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Why we should elect women into public office

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The majority of my work with Emerge Massachusetts these last couple weeks has been with the Alumnae Committee. The organization is creating and sending out a graphic of all its alumnae running for office in 2017. And because one of my roles is alumnae engagement, I had to reach out to the women we already knew were running to confirm the office they are seeking in addition to their election date. The general election date for many women is November 7, 2017, yet some races have come to a close and out of those, Emerge MA alumnae have won 15 out of 17 opportunities—that’s an 88 percent success rate, which can be attributed to the intensive training these women receive. These women enter elections with the knowledge and tools necessary to form effective and strategic campaigns that are multifaceted and consider the complexity of what it means to run for public office.

As it relates to the field of public policy, women receive training pertaining to a general knowledge of the issues, communication, and how to develop a message. These three specific components connect to public policy given the future role that many of these women will maintain as policy practitioners, and as elected officials that have a say and strong influence on the implementation of initiatives formed by themselves and fellow public officials, or upon the demand and vote of their constituents.

Democratic women trained through Emerge MA are well-versed on public policy issues that impact their local precincts and larger issues facing the state and country, which undoubtedly sets them apart from their opponents, especially those new to politics. Even women new to politics who complete the six-month training leave the program with a baseline knowledge imperative for being a compelling and fit civic leader.

Women are exposed to various methods of communication to adequately express their policy positions and plans to ensure consistent and precise messaging. These techniques include the ability to answer tough questions on the spot and guidelines for how to be a stronger public speaker. The work of Emerge is intentionally suited to prepare women to be confident about their policy positions, to be unwavering in their pursuit of upholding a shared Democratic platform in the state of Massachusetts.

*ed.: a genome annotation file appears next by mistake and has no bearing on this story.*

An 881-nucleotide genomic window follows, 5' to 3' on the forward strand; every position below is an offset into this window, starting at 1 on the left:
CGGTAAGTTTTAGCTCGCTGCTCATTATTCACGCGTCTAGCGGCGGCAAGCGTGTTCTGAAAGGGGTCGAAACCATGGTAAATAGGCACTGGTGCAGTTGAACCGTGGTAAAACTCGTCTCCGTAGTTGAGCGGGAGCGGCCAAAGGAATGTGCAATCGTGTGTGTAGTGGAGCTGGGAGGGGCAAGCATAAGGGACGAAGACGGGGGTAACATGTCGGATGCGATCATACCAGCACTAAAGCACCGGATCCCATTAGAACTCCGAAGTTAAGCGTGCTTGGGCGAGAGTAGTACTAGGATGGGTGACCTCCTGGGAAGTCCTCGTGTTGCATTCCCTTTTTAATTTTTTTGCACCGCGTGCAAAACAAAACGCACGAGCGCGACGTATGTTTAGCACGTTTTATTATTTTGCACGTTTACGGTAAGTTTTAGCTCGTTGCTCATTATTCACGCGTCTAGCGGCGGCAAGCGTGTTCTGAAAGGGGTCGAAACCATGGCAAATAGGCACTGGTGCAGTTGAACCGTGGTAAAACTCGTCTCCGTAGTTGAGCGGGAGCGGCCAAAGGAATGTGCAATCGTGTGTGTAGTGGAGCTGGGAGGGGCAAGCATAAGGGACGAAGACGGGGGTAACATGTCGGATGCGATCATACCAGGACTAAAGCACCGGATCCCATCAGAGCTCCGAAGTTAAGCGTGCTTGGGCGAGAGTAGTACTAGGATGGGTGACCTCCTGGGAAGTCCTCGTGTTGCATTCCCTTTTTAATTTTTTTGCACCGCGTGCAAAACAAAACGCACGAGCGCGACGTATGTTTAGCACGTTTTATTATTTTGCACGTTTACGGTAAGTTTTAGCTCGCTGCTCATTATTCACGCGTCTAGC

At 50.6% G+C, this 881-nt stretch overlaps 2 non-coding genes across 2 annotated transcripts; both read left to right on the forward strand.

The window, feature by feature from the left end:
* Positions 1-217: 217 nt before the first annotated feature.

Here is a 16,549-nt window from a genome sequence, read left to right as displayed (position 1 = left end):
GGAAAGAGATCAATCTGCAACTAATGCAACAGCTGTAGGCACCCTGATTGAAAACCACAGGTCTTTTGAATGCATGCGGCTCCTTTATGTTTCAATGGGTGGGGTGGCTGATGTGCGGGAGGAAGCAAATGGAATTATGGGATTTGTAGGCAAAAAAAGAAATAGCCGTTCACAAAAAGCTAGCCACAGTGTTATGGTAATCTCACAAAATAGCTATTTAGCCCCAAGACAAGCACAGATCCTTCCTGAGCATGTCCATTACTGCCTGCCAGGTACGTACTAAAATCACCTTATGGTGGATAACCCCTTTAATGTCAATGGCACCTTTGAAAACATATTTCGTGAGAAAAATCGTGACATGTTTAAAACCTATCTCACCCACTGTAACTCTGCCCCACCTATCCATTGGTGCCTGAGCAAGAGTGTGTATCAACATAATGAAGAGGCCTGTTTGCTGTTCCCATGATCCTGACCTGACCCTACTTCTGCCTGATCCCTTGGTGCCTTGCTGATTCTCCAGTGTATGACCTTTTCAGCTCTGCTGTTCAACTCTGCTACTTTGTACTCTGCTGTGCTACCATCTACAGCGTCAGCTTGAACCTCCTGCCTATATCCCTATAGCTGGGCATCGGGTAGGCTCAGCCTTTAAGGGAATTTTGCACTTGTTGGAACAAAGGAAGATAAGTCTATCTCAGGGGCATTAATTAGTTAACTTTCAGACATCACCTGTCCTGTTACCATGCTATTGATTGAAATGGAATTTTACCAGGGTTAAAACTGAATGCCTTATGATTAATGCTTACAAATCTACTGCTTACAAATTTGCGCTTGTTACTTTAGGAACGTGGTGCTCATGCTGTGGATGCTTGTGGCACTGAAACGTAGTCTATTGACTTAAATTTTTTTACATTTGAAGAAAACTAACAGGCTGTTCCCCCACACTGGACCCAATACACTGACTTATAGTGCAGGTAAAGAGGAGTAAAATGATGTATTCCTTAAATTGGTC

In an Alumnae Committee meeting earlier this week, it was impressive listening to women introduce themselves based on the public office they hold or the position they are currently running for, ranging from City Councilor or Alderman, to State Representative. If there is one thing I will be taking away from this organization, it is the belief that we need more women in public office to support and advocate for policies that directly impact the well-being of women.

So why elect women?

Elect women because even though women make up 51 percent of the population in Massachusetts, they only occupy 25 percent of the state legislature. Massachusetts has never had a woman governor and it took the state up until 2013 to elect its first woman State Senator: Elizabeth Warren. Elect more women into office not only because they are severely underrepresented, but also because research shows that there are gendered differences in the ways that women lead, negotiate, and feel about running for office.

Generally speaking, women are more prone than men to collaborate and compromise when faced with challenging situations to reach viable solutions and consensus (Kassar and Katz, 2016). The “women and peace” thesis, for example, suggests that a respect for women in power and a concern for the status of women often substantially influences important aspects of the states in which they live (Hudson et al., 2009). Specifically, “the physical security of women is strongly associated with the peacefulness of the state, the degree to which the state is of concern to the international community, and the quality of relations between the state and its neighbors” (Hudson et al., 2009). This argument regards national security, yet it can be applied to a local and state government and makes the case for the significance of treating women on par with their male counterparts, and for the efforts of Emerge MA, this means recruiting and training more women to enter politics—a traditionally male-dominated field.

Nationally recognized expert, and Emerge America Advisory Board member, Jennifer Lawless, finds that despite cultural evolution and society’s changing attitudes toward women in politics, women still find this endeavor less attractive and feasible than men do. I have heard Emerge MA’s Executive Director, Ryanne Olsen, repeat this statement over and over again: it takes a woman roughly seven times to be asked to run for office before she begins to think about seriously doing so, whereas a man hardly has to think twice about it.

We must elect more women into public office because they have a unique understanding of the issues facing their communities and nation as well as the needs for policy areas such as health care, transportation, and education. All of this is to say that if you know a Democratic woman interested in Massachusetts politics or who is qualified for public office, please consider recommending her to apply to the Emerge MA Class of 2018. More information can be found at emergema.org!

 

Published On: August 17, 2017 |
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